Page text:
A merger between the German conglomerate Siemens and French rail firm Alstom was blocked by the European Commission at the beginning of February over concerns that the new European rail giant would raise costs to consumers and stifle competition in transport. Less than two weeks later, the German and French governments published an “industrial manifesto” to rewrite EU competition rules to allow for industrial champions that Europe would be able to leverage on the global stage. Economists, including Nobel-Prize Winner Jean Tirole, were quick to decry the blatant politicisation of antitrust policy. Regardless of what one believes about the Commission’s particular actions in the Siemens-Alstom case, it should be readily apparent that it is too late to protect antitrust from political concerns. The speed of German and French actions to decry domestic competition enforcement, combined with their support of action against foreign firms, betrays the inherently political nature of European antitrust.
The new German-French initiative to reform calls for analysis to focus on global rather than European markets when evaluating concentration, “massive investment in innovation”, and protection for European technologies. Beyond these moves towards state-directed investment and protectionism, they also propose that member states be given the right to override the Commission’s decisions. It is no surprise that Tirole and others are angered by the level of influence politicians are seeking over antitrust, which is meant to remain apolitical and evidence-based. But this ideal view of policy deviates significantly from reality, especially in the recent European context. Member states, at least the influential ones like Germany and France, have come to expect competition enforcement to play in their favour. Learning that Margarethe Vestager is able to act independently of their interests has motivated them to formalise the rules that were informally being acted upon.
French Minister of the Economy and Finance, Bruno Le Maire, in defending the reform commented that “Sometimes there is nothing more stupid than European rules.” The hilarity of this view is the French championing of repeated antitrust measures against American tech giants, such as Google, who were only found guilty of competition violations under European rules. Combined with France’s enactment of a digital tax, which almost exclusively impacts foreign firms, it is clear that competition policy is only viewed as “stupid” for failing to be protectionist enough.
European competition policy is notoriously vague and open-ended in terms of its ambitions, seeking to promote competition-as-such, and often being a narrow field limited to specialised experts. The opaqueness of European competition policy enables its easy co-opting by political interests, especially when compared to the American model of enforcement. While the American evolution of antitrust was historically more political, it developed into something well-defined and goal directed, a model Europe attempted to copy, but with wide exemptions for its state-actors. The American consumer welfare standard, in contrast to the European defence of competition more broadly, depoliticises antitrust by focussing on consumers. This focus limits the ability for political interference, which has in recent years frustrated those in the US who aim to turn antitrust policy a vehicle for their political ambitions.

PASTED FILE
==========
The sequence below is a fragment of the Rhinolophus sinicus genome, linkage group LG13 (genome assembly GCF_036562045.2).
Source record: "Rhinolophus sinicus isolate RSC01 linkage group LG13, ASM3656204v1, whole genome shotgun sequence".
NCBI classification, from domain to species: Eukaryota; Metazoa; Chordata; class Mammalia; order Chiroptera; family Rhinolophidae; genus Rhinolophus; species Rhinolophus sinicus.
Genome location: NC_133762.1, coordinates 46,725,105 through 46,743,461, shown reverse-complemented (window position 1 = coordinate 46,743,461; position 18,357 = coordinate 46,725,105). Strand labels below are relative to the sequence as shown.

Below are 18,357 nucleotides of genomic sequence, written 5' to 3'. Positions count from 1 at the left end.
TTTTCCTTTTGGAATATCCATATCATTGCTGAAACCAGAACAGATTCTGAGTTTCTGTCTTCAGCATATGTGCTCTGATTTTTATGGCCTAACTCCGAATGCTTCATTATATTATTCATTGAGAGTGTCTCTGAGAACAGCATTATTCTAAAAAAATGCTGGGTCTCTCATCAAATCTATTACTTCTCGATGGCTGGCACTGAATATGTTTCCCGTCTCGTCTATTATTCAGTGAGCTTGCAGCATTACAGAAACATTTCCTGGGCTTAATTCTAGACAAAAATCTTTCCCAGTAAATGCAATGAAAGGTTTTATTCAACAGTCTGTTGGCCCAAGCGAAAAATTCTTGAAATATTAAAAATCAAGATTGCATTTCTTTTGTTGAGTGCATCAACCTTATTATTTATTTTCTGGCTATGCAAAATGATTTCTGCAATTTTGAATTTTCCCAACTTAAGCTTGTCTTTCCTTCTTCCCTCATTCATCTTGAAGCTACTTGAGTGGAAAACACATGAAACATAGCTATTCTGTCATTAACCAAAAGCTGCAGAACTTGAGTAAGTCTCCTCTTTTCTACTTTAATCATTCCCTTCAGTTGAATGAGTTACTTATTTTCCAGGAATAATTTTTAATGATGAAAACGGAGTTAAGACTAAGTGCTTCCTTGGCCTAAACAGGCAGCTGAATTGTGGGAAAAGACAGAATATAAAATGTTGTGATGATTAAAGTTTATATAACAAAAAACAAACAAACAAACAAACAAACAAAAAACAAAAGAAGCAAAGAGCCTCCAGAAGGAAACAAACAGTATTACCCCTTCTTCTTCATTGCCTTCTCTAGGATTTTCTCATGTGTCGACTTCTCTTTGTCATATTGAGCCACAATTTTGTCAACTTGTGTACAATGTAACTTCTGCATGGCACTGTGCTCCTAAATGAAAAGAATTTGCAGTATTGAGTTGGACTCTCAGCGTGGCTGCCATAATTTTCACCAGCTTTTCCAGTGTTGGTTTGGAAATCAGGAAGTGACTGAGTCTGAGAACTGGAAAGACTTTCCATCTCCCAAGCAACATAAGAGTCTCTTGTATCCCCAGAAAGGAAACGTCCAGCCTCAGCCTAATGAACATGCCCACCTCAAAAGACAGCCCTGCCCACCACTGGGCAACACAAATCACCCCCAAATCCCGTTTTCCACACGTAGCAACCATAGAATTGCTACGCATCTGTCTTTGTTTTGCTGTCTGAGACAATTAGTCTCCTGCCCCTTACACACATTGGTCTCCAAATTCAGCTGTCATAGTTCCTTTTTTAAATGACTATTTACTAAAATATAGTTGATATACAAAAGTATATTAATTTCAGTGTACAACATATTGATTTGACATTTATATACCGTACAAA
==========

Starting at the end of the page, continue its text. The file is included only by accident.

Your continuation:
That many of these frustrated groups look to Europe as a reminder of what politically-motivated antitrust can look like is no accident. That it is politicians, and not a popular movement, asking for change is similarly indicative. A lack of transparency and clear vision for European competition policy narrows the field of relevant actors and stakeholders, and grants them each more power over the ends to which competition policy is directed.
At the heart of the anger by politicians over the merger decision is Europe’s lagging behind the United States, Canada, and China in key sectors of innovation. In 5G technology, the United States leads in deployment, while Chinese firms dominate the supply-side. In artificial intelligence, the United Kingdom, which is still in the process of leaving the EU, is the only European nation producing research and start ups on par with global leaders. The General Data Protection Regulation (GDPR), whose costs have been apparent since soon after its launch, has only continued to consolidate European markets by being cost-prohibitive for smaller entrants and making companies more risk-averse in data-driven innovation.
Whereas European politicians could focus on encouraging domestic innovation and freeing companies from the burden of excessive red-tape, they have instead taken to targeting foreign firms that have benefitted from more innovation friendly environments. That antitrust would be a vehicle for this is no surprise given its global impact. Just as with GDPR, which has effectively become a standard for companies operating in less well-defined privacy regimes, antitrust decisions against foreign firms impact their decisions even outside Europe. The ability to continue to target them, while exempting domestic firms, would allow European regulators more freedom to tinker with domestic markets, free from the worries of foreign competition.
Critics of the reform have focussed on how the recent German and French actions will affect the credibility of the Commission to effectively enforce decisions. The attitudes developing towards innovation, most notably in France, reveal that credibility is no longer of major concern. France has decided to move forward with digital taxation even as German officials worry about American retaliation. After fining Google for a third antitrust violation, they were warned of more to come. To say that enforcement has been free from politics till now simply does not stand up to scrutiny.